Professional career plateaux
By J.A.A.S. Ranasinghe, Human Resources and Administrative Manager, Colombo Dockyard Limited
Many of the professionals employed both in the public and private sectors reach what we call in management parlance a "career plateau" in their occupational careers within a few years of achieving what is termed a "pinnacle" in their careers.

Career issues at mid-life are bound up with a host of personal issues and many executives who do not adopt correct remedial measures to overcome this professional malady often leave their employment blaming the organisations which they have served.

On the other hand, organisations which allow their executive staff to reach such a negative state of mind should take the major portion of the blame for not diagnosing the symptoms and arresting early the frustration of the executives who are considered to be the cream of their organisation.

Natural cause
A career plateau is defined as the point where the likelihood of additional hierarchical promotions are very remote. This results in 'career doldrums', which could easily be identified by a host of symptoms such as loss of enthusiasm, tension, boredom, frustration, lack of team effort and lack of commitment and innovation.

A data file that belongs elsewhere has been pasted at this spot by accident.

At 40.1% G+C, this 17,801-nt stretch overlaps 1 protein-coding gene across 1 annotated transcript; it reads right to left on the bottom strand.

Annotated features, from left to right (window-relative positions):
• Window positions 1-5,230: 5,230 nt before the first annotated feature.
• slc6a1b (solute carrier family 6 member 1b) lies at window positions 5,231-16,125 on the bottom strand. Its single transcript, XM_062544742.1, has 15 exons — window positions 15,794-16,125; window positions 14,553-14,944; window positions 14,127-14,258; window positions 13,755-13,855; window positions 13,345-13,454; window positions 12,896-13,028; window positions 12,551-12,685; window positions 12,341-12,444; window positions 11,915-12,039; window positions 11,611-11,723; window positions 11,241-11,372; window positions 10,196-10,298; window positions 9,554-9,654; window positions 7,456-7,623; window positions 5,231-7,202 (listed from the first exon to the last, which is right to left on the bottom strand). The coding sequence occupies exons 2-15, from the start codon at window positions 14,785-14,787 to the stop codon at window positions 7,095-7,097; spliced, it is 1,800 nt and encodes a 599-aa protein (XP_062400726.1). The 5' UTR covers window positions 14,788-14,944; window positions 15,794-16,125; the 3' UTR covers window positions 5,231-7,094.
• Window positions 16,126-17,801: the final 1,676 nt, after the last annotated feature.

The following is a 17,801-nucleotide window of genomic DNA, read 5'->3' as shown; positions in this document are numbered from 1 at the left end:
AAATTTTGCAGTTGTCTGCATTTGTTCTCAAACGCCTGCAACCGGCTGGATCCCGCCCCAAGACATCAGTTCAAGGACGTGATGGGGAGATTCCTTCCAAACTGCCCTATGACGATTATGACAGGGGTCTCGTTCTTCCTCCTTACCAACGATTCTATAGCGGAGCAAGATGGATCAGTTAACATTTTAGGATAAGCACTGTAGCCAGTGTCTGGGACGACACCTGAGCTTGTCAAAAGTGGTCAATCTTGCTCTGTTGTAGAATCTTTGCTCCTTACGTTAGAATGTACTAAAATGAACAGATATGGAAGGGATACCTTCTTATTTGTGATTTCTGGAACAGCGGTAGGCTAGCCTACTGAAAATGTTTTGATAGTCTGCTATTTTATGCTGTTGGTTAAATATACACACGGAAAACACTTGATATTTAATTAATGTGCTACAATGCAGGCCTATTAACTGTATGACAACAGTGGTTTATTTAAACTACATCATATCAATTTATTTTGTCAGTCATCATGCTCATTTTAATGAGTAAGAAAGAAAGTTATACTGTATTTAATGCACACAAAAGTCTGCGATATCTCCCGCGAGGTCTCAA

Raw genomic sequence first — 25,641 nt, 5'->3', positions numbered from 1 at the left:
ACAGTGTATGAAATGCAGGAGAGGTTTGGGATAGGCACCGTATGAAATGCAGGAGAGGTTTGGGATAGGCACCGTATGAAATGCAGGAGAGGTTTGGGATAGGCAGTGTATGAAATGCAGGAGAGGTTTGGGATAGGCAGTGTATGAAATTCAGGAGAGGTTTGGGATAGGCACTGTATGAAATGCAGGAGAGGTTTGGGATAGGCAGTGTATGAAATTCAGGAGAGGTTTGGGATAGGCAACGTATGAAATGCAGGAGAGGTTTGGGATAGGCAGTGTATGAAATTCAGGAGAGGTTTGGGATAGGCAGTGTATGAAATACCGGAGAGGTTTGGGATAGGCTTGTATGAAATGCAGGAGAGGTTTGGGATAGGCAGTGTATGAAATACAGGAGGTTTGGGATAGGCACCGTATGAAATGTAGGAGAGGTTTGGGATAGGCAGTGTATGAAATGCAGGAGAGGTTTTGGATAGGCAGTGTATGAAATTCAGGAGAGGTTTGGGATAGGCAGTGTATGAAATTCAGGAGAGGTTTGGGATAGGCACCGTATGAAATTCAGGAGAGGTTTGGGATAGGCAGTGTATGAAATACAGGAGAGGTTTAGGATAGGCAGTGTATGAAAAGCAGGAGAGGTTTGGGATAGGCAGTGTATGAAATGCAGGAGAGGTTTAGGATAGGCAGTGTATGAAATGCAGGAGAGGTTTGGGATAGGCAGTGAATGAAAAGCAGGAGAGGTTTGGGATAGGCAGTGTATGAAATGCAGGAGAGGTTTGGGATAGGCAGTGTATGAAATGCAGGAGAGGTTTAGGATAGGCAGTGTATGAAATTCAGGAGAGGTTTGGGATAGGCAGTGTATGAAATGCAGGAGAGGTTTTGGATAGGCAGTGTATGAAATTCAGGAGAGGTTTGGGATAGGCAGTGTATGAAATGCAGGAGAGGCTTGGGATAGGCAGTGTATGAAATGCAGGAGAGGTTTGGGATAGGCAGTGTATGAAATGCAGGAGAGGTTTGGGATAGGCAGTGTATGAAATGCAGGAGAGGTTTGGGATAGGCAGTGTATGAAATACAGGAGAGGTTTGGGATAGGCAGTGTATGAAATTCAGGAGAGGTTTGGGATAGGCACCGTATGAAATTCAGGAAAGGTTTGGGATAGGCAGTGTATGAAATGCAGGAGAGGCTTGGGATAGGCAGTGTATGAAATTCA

Many fail to accept the reality that career plateaux are a natural consequence of the way organisations are structured. Most of the organisations have a pyramidal structural hierarchy in that there are fewer positions than aspirants at each higher layer of the organisational ladder compelling them to stagnate in their careers, as their upward mobility is restricted.

A model for managerial careers has been developed taking into consideration the likelihood of future promotions and performances of an executive in his or her present position.

"Solid Citizens" - They have little chance of career advancement as the majority of the executives fall into this category. Solid citizens are the executives who perform the bulk of the work and their performance is rated satisfactory to outstanding. Since most organisations have pyramidal structures they cannot accommodate all the solid citizens in the few slots at the higher grades.

The training and development programmes conducted by the organisations do not pay serious attention in grooming this segment.

Their productivity and contribution to the survival of the company are relatively low.

"Stars"- Executives whose performance is excellent. They have high potential for future grooming and advancement. Although they are small in number, this group can be readily identified.

Hence, organisations do not hesitate to put them on "fast track" career paths and groom them over a period of time in order to give them weighty responsibilities in their new assignments on higher positions. They receive special attention in training and management development programmes.

"Deadwood" - Executives with little potential for career advancement due to poor performances and negative attitudes. In every organisation there is a small group of executives who are branded as mediocre and is earmarked by the management either for dismissal or rehabilitation.